Travelzoo Inc., a publisher of travel newsletters and websites that has seen its shares plunge 75% since July last year, is planning to sell itself, Reuters reported. The New York-based Internet company, which provides travel deals on flights, hotels, vacation packages and cruises, is in the process of hiring a financial adviser. The company has a market value of $336.1 million. Travelzoo’s move comes after it received takeover interest from private equity firms and trade buyers.
(Reuters) – Travelzoo Inc (TZOO.O), a publisher of travel newsletters and websites that has seen its shares plunge 75 percent since July last year, is planning to sell itself, three people familiar with the matter said.
The New York-based Internet company, which provides travel deals on flights, hotels, vacation packages and cruises, is in the process of hiring a financial adviser, the sources said. The company has a market value of $336.1 million.
Travelzoo’s move comes after it received takeover interest from private equity firms and trade buyers, the sources said.
The list of potential buyers could include Amazon (AMZN.O) and Google Inc (GOOG.O), which bought travel technology company ITA Software last year, said Dan Kurnos, a research analyst as The Benchmark Company.
The sources said online travel website ODIGEO, which is owned by AXA Private Equity and Permira, could also be a likely buyer.
Travelzoo, Amazon and Google declined to comment. AXA and Permira were not immediately available for comment.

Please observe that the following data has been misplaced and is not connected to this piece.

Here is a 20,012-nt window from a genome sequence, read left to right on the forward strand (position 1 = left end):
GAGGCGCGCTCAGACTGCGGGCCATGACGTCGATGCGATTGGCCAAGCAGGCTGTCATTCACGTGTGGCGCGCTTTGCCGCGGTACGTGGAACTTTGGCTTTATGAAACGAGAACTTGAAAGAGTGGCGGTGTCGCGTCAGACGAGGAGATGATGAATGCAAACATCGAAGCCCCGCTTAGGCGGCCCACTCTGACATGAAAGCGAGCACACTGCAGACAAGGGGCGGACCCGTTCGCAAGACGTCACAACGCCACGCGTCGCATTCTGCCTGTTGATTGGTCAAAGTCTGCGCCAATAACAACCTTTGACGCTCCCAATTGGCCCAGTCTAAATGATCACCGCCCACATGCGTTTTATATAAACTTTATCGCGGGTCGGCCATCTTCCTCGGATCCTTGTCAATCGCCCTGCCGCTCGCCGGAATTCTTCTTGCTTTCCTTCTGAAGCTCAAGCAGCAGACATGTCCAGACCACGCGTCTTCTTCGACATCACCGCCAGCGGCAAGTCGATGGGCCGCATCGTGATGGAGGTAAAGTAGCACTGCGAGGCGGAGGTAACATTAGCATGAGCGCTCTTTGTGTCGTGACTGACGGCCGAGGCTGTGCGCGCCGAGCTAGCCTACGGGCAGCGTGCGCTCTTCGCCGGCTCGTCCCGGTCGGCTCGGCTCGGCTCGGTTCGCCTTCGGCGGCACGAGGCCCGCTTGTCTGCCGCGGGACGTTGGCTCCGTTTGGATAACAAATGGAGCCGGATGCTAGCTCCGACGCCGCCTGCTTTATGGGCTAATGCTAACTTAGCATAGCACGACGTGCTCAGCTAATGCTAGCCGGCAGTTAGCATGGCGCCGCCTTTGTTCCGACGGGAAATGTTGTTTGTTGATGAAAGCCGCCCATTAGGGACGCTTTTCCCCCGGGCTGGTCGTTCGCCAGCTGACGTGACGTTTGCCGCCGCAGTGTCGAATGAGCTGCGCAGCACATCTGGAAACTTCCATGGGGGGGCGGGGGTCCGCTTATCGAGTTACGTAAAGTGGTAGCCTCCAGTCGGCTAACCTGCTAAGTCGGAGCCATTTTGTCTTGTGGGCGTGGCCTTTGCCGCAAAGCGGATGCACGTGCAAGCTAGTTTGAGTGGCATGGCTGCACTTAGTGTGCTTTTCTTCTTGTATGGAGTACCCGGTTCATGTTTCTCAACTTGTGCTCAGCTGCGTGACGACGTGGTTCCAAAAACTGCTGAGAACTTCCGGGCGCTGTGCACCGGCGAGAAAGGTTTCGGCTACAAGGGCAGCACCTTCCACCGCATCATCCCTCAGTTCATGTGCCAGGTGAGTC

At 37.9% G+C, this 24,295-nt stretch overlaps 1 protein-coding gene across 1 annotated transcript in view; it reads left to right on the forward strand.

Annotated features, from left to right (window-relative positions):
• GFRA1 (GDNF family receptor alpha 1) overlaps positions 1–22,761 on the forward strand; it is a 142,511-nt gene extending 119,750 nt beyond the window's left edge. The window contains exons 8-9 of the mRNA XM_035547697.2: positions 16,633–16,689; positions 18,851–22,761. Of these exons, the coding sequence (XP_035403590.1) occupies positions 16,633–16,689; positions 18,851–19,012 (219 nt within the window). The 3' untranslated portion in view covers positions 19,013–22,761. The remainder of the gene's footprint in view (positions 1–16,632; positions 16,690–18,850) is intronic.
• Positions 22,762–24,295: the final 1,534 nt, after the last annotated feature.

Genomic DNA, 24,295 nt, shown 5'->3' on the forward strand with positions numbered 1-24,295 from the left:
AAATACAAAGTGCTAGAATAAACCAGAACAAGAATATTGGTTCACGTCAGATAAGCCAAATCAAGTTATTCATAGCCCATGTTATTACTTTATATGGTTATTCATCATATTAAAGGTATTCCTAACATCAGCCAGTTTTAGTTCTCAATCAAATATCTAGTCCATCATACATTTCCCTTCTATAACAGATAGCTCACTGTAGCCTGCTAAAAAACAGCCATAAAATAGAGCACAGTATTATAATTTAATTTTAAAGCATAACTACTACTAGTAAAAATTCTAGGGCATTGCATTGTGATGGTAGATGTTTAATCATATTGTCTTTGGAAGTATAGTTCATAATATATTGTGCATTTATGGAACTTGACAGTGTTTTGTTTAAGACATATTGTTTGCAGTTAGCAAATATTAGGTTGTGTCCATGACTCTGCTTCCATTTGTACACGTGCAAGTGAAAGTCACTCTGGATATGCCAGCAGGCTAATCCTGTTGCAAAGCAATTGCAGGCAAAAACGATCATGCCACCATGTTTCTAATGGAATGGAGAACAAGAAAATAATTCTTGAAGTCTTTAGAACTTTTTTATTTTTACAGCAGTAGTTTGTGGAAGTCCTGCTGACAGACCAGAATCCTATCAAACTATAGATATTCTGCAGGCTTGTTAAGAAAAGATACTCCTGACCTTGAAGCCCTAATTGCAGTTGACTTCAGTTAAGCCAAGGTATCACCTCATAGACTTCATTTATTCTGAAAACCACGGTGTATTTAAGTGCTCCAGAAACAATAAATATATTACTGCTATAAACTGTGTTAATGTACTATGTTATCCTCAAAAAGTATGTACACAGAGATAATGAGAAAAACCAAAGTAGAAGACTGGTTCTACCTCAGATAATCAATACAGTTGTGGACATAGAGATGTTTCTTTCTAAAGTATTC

The shares of Travelzoo, which competes with Expedia Inc (EXPE.O), Priceline.com Inc (PCLN.O) and Groupon Inc (GRPN.O), have been hurt by at least two quarters of disappointing results over the last nine months.
In July 2011, Travelzoo saw its shares plunge more than 30 percent after it missed analysts estimates, hurt by higher costs and lower-than-expected growth at its European newsletter business.
Recently, Travelzoo entered the local deals market, allowing subscribers to purchase vouchers from local businesses such as spas, hotels and restaurants, and putting it in direct competition with online coupon websites such as Groupon.
But Travelzoo’s more than 24 million subscribers in North America, Europe and Asia-Pacific, and its depressed stock price, could prove to be an attractive proposition for buyers.
“Travelzoo comes with a built in subscriber base and you are getting a business that is probably growing 10 percent to 15 percent even in challenging economic times,” Benchmark’s Kurnos said. “It makes sense for them to be acquired by somebody, especially given the success that Groupon has had with getaways.”
Travelzoo is controlled by Ralph Bartel, who founded the company in 1998 and serves as a director with a 53.3 percent ownership. His brother Holger Bartel is Travelzoo’s chairman.
The company’s revenues are generated primarily from advertising fees.
In 2011, the company reported $148 million in revenue for the year ending December 31, up from $112 million over the same period during the previous year.
(Reporting By Nadia Damouni; additional reporting by Alistair Barr in San Francisco; Editing by Paritosh Bansal and Matt Driskill)